Grim state of hospitals revealed, as Australians wait longer than ever for elective surgeries

The AMA has taken aim at insurance policies raking in huge profits but offering less rebates.

The AMA has taken aim at insurance policies raking in huge profits but offering less rebates. Photo: Getty

New data has revealed Australians are waiting longer than ever for elective surgery, with the waiting list for certain surgeries quadrupling since 2018.

The newly released Australian Institute of Health and Welfare (AIHW) 2022-23 data revealed the number of patients on wait lists increased by 18 per cent between 2021-22 and 2022-23, and 44 per cent of people who attended an emergency room were waiting more than four hours to receive treatment.

Professor Steve Robson, president of the Australian Medical Association (AMA), said in a statement that people are waiting years for essential surgeries and enduring long waits in emergency departments because of a lack of capacity in hospitals.

“Australia’s public hospital performance is at its worst since AMA started tracking the data 20 years ago,” he said.

“Public hospitals are inadequately funded and resourced.”

COVID-19 brought about highly publicised stress on Australia’s health services, and waiting times for elective surgeries – or a surgery booked ahead of time after a specialist assessment – and emergency treatment have ballooned as a result.

Elective surgeries can be considered medically necessary and may be urgently required, but aren’t the result of a person attending an emergency hospital.

Robson said the number of people waiting more than a year for hip- and knee-replacement surgery has quadrupled since 2018-19.

“It’s important for us to remember that behind each number are real people whose lives are being severely impacted by serious health conditions that require surgery,” he said.

“We are seeing more and more Australians die waiting for these essential surgeries, with more than 12,000 deaths in 2022-23, up from 9000 the year before.”

The data

AIHW spokesperson Clara Jellie said in the statement the total number of admissions to hospitals from the public elective surgery waiting lists in 2022-23 had increased, but it was still lower than before the pandemic.

“Public hospitals made concerted efforts during 2020-21 and 2022-23 to work through procedures earlier delayed when non-urgent surgeries were suspended,” she said.

“But because of these earlier delays, overall waiting times for people admitted for care have increased.”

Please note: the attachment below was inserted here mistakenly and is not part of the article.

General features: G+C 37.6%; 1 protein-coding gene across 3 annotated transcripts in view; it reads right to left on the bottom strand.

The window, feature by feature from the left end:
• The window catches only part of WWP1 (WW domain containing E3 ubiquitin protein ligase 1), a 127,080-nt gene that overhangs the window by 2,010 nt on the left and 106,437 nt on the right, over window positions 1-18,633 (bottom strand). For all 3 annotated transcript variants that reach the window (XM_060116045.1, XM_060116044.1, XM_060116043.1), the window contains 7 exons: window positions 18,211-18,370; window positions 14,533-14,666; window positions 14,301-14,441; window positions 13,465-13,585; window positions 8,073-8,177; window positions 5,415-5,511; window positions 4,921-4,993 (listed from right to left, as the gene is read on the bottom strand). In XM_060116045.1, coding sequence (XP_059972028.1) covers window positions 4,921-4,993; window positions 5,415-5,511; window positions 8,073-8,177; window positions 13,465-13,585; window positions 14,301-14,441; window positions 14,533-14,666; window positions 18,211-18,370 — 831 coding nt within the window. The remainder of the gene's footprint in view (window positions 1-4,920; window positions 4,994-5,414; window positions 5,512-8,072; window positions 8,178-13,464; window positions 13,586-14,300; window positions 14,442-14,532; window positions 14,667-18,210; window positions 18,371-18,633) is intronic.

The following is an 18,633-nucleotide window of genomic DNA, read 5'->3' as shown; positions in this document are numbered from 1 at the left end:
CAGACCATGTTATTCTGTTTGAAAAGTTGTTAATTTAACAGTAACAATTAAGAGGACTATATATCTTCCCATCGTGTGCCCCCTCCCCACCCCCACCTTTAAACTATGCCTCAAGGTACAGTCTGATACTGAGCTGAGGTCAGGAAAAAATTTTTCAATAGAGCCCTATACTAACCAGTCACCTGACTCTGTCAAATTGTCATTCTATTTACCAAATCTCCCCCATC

Nationally, there were 735,500 people on the elective surgery waiting list admitted to public hospitals in 2022-23, compared to 623,000 in 2021-22.

In the last year before the pandemic, that number was at 758,000.

Elective surgeries can be urgent, even though they aren’t the result of an emergency room visit. Photo: Getty

Half of those 735,500 people received their surgery within 49 days, compared to 40 days the previous year, and 9.6 per cent of patients waited longer than a year for their surgery.

‘In the five years prior to the COVID-19 pandemic, presentations to public hospital emergency departments steadily increased by an average of 3.2 per cent per year,” Jellie said.

“In more recent years the numbers have fluctuated and increased at an annual average annual rate of 1.3 per cent over the most recent five years.”

AIHW’s data showed that while waiting times have increased, the majority of patients requiring the most urgent category of care continued to be seen within a reasonable time frame.

About 78 per cent of patients in Tasmania spent more than four hours in emergency departments before being admitted to hospital, making it the worst-performing state in the country.

Reform required

Robson said major reforms of funding agreements for hospitals and an urgent injection of funds are required to address immediate issues.

He said a 50-50 funding split between the states and territories and the federal government, and funding for performance, would help address the poor performance of hospitals.

Currently, the federal government contributes 45 per cent of the healthcare cost, but throughout the COVID-19 pandemic states pushed for an even split.

The result was a short-term agreement for an even funding deal, which ultimately expired in 2022.

The Department of Health was contacted for comment.

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